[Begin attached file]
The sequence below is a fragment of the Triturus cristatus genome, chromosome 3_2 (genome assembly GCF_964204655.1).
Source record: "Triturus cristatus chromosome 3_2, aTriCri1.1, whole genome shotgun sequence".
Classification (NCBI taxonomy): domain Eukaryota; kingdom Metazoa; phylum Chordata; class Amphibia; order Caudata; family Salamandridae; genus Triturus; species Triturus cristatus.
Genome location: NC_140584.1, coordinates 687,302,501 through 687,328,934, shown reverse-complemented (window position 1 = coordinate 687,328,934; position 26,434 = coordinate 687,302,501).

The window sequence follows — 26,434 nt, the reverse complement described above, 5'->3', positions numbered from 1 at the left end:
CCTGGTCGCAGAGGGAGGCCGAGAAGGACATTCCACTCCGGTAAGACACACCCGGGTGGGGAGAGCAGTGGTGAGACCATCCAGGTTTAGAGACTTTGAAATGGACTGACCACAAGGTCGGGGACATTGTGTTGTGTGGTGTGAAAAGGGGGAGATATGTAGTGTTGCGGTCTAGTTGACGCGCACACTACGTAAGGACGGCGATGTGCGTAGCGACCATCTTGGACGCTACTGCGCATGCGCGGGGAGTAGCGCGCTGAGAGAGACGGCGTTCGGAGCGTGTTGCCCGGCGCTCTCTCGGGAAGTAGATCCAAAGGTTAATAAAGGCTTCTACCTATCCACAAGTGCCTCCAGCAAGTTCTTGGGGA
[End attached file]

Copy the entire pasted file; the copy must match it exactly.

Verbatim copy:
The sequence below is a fragment of the Triturus cristatus genome, chromosome 3_2 (genome assembly GCF_964204655.1).
Source record: "Triturus cristatus chromosome 3_2, aTriCri1.1, whole genome shotgun sequence".
Classification (NCBI taxonomy): domain Eukaryota; kingdom Metazoa; phylum Chordata; class Amphibia; order Caudata; family Salamandridae; genus Triturus; species Triturus cristatus.
Genome location: NC_140584.1, coordinates 687,302,501 through 687,328,934, shown reverse-complemented (window position 1 = coordinate 687,328,934; position 26,434 = coordinate 687,302,501).

The window sequence follows — 26,434 nt, the reverse complement described above, 5'->3', positions numbered from 1 at the left end:
CCTGGTCGCAGAGGGAGGCCGAGAAGGACATTCCACTCCGGTAAGACACACCCGGGTGGGGAGAGCAGTGGTGAGACCATCCAGGTTTAGAGACTTTGAAATGGACTGACCACAAGGTCGGGGACATTGTGTTGTGTGGTGTGAAAAGGGGGAGATATGTAGTGTTGCGGTCTAGTTGACGCGCACACTACGTAAGGACGGCGATGTGCGTAGCGACCATCTTGGACGCTACTGCGCATGCGCGGGGAGTAGCGCGCTGAGAGAGACGGCGTTCGGAGCGTGTTGCCCGGCGCTCTCTCGGGAAGTAGATCCAAAGGTTAATAAAGGCTTCTACCTATCCACAAGTGCCTCCAGCAAGTTCTTGGGGA